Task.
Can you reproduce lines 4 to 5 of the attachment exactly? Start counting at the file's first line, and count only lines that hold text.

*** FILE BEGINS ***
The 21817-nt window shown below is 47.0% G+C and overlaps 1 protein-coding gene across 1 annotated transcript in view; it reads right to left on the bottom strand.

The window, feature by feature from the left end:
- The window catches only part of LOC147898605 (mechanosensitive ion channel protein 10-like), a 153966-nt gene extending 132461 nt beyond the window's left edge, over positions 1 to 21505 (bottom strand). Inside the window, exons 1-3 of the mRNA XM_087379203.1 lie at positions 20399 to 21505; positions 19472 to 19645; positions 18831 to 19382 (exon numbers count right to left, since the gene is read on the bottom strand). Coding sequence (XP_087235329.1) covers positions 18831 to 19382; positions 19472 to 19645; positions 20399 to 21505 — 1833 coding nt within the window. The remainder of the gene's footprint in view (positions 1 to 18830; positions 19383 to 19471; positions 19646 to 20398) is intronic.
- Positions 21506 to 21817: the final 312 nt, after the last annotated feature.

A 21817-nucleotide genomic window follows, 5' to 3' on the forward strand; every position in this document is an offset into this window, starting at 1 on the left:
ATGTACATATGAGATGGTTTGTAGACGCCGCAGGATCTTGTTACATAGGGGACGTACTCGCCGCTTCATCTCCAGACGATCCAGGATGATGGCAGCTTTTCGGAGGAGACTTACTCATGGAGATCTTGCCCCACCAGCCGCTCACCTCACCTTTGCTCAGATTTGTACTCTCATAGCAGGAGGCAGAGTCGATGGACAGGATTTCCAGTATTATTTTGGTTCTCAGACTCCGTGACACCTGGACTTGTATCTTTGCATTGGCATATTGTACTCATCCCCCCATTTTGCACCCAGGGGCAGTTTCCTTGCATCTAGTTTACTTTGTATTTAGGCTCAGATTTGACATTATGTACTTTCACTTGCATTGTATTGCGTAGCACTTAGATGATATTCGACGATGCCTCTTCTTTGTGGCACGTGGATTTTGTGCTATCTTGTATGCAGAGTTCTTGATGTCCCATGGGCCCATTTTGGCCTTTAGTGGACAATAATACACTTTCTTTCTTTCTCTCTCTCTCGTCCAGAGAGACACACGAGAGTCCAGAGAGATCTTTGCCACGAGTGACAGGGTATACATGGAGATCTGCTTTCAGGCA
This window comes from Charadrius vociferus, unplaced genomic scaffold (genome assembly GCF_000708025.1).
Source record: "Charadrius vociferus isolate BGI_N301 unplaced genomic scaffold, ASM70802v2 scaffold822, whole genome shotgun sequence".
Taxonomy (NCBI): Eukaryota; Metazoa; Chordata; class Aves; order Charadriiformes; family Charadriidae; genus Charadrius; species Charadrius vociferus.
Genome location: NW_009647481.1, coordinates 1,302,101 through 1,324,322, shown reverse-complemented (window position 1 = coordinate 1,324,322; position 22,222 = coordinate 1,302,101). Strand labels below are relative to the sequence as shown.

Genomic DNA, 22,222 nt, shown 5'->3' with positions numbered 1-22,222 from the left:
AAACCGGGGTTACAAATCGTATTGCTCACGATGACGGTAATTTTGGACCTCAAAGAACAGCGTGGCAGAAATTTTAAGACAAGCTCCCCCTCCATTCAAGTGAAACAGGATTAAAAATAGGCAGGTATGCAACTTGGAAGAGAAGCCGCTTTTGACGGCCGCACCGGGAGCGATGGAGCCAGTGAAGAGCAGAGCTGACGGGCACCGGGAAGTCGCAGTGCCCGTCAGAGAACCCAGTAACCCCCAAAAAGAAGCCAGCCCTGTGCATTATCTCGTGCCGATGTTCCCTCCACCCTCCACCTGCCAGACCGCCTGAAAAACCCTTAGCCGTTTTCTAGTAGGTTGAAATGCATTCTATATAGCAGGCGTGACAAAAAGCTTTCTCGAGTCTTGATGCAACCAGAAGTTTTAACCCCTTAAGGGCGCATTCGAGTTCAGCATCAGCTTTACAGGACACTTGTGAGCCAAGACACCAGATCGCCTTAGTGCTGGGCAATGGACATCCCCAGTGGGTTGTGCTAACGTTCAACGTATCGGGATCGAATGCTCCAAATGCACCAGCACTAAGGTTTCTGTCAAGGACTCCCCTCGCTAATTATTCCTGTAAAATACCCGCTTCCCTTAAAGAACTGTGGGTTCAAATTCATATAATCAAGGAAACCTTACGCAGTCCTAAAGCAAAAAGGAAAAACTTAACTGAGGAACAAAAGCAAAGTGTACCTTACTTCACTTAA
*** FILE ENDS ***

- Positions 21506 to 21817: the final 312 nt, after the last annotated feature.

A 21817-nucleotide genomic window follows, 5' to 3' on the forward strand; every position in this document is an offset into this window, starting at 1 on the left: